Its a lovely day tomorrow. tomorrow is a lovely day. boris johnson was channelling his inner vera lynn as he borrowed a sentiment from the wartime singer for his conservative party conference speech. the prime minister did not quote the song directly but this was the tune he was humming.
To hear his speech on tuesday morning, one might imagine the uk was now past the pandemic and already looking into the future. dancing crowds were out on the streets, if not hugging then at least shaking hands again, as they celebrated victory over covid day.
Admittedly he did talk about the fight to defeat the virus. but when he said he had had enough of this disease, we saw a man yearning to talk about that lovely tomorrow.
Nonetheless, mr johnsons instincts were wise. optimism is his best mode. he knows better than anyone that the uk is heading towards a hard winter and that he is facing mounting criticism over his handling of the crisis. his goal, then, is to point his party and the nations eyes to the spring and to a better future that only he can deliver.
With characteristic zest he tried to paint that lovely day tomorrow. it was a new clean, green, wind-powered world where in just 10 years time people would arrive at airports in their zero-carbon jets, flash their blue passports (paper passports still not very futuristic), drive hydrogen trucks and be teleported between meetings something like that anyway.
The country would build back better with a series of plans that by happy chance were exactly the ones in his manifesto before the crisis broke. they include easier mortgages for the young and improved training for the jobs of tomorrow, most of which appear to be in windmills.
Comparing post-pandemic britain to his own brush with the virus, he reminded his virtual audience that he had been too fat, and that like him, the country had to get leaner, fitter and more productive. well, leaner and fitter anyway. it was also a way of rebutting suggestions that the virus had cost him his mojo. had the event been live, press-ups might have followed and he clearly missed his audience. mr johnson is a man who feeds off the energy of a crowd. while his performance was typically exuberant, one could see him yearning for a response.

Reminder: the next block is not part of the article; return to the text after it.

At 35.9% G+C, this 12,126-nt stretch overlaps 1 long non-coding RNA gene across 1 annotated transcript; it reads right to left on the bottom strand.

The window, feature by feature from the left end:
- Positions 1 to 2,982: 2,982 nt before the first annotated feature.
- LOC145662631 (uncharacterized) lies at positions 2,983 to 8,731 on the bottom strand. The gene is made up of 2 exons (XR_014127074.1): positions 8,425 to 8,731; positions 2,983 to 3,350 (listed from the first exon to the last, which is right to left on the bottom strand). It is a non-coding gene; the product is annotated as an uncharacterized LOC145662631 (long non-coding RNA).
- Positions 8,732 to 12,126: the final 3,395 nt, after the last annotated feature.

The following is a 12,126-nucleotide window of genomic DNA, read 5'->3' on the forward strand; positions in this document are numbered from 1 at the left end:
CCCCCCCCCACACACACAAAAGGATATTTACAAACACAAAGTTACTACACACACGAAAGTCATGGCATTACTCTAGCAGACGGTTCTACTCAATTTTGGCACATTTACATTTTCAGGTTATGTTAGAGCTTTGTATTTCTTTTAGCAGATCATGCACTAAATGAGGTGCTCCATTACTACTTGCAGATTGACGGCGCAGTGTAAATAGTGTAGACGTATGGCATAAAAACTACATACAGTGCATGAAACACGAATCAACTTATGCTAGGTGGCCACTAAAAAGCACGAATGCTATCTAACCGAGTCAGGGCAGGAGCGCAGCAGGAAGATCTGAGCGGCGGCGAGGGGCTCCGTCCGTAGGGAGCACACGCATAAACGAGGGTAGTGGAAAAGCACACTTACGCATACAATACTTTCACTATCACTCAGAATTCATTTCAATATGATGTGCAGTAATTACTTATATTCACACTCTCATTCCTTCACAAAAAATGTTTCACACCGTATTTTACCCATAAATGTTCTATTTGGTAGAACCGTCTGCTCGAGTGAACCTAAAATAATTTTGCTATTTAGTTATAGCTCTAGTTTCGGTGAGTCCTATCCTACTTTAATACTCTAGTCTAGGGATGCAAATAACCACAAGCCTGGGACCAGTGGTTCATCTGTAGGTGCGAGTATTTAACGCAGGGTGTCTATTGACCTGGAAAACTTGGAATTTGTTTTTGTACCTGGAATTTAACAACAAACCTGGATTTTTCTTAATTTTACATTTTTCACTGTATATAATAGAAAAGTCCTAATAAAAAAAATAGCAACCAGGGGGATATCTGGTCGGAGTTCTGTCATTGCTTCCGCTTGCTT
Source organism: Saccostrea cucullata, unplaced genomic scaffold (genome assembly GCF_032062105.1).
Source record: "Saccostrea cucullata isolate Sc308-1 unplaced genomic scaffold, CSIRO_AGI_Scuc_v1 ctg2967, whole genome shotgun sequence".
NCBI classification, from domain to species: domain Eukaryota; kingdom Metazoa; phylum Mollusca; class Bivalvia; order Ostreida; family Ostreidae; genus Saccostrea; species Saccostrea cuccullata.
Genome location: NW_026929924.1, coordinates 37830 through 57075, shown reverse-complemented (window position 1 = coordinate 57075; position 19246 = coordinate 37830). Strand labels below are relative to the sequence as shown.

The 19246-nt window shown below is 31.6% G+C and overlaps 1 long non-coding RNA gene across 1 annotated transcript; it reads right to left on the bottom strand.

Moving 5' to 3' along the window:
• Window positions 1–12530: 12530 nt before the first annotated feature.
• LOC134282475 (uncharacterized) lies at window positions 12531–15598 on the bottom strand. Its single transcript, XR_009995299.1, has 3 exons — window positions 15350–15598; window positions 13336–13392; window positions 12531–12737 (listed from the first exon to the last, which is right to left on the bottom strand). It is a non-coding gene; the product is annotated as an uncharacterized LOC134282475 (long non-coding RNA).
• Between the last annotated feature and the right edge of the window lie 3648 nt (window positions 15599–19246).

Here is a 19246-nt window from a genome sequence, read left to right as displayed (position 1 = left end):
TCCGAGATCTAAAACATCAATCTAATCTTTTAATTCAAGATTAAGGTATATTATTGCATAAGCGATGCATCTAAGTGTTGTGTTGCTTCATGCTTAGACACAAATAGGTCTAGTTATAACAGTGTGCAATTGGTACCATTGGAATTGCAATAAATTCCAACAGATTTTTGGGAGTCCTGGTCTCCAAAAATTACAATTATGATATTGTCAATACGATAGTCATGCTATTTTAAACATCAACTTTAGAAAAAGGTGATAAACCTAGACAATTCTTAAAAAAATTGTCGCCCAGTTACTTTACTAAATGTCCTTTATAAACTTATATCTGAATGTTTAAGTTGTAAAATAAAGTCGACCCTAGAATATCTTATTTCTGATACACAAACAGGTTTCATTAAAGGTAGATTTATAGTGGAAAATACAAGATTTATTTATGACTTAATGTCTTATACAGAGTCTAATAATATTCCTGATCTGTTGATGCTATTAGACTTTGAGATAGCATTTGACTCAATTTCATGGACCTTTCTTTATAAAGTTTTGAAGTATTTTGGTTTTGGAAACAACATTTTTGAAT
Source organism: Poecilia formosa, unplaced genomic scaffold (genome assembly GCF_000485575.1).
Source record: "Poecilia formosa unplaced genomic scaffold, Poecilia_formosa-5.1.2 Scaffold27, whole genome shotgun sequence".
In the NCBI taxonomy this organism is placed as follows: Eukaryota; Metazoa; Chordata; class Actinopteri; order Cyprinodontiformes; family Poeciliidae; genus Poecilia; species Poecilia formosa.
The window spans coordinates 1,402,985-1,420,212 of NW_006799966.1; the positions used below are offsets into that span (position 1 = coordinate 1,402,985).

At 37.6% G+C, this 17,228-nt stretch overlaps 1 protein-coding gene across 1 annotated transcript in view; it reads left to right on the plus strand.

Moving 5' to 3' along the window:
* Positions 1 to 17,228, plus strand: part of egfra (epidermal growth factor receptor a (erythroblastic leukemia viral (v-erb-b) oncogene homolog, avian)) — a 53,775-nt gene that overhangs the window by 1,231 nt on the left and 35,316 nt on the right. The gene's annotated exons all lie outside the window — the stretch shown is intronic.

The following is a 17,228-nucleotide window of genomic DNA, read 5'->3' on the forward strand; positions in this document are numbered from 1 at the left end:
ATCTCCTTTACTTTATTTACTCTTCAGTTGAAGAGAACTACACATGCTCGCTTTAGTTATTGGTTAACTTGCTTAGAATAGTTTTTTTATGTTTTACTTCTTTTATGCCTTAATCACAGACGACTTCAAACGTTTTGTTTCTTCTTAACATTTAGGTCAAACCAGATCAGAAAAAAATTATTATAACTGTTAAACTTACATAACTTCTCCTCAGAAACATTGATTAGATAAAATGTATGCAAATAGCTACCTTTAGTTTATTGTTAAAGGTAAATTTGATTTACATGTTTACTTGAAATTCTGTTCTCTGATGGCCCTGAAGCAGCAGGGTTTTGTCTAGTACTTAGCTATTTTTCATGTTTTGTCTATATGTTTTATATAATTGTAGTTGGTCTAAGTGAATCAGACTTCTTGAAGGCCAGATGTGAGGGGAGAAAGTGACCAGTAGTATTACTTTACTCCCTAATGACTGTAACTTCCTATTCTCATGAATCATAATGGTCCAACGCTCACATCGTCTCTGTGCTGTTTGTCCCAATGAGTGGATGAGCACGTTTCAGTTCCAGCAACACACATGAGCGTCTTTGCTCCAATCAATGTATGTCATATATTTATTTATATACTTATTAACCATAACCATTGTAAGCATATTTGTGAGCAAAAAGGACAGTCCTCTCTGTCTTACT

A live gathering would especially have enjoyed the well-aimed swipes at labour and its leader keir starmer, and the robust defence of pride in british culture and history. tory advisers clearly feel the pms jibe of calling sir keir captain hindsight for his after-the-fact criticism of the governments covid crisis management is hitting home.
The attack on labour led into the most compelling passage as he warned that, while the government had stepped in for the crisis, the state was not a long-term answer. he followed with a trenchant restatement of tory belief in the private sector and of turning the uk into a lower tax, lower regulation economy. it is what his party wants to hear and he will know that it is hearing it mostly from his chancellor and potential successor, rishi sunak. curiously, though, he also likened his plans for a better tomorrow to the postwar programme of the attlee government, which heralded a huge increase in the role of the state.
Conference speeches are always high-level, so much will depend on the detail of his policies. mr johnsons message was that conservative instincts make his party better placed to shape the post-covid future. but first we have to be post-covid and the big question is how much the crisis response has shaken voters faith in his ability to deliver that future.
Still, mr johnsons song was of better times, a bluer, greener world on the other side of night. come and feast your tear-dimmed eyes, on tomorrows clear blue skies. if today your heart is weary, if evry little thing looks gray, just forget your troubles and learn to say, tomorrow is a lovely day.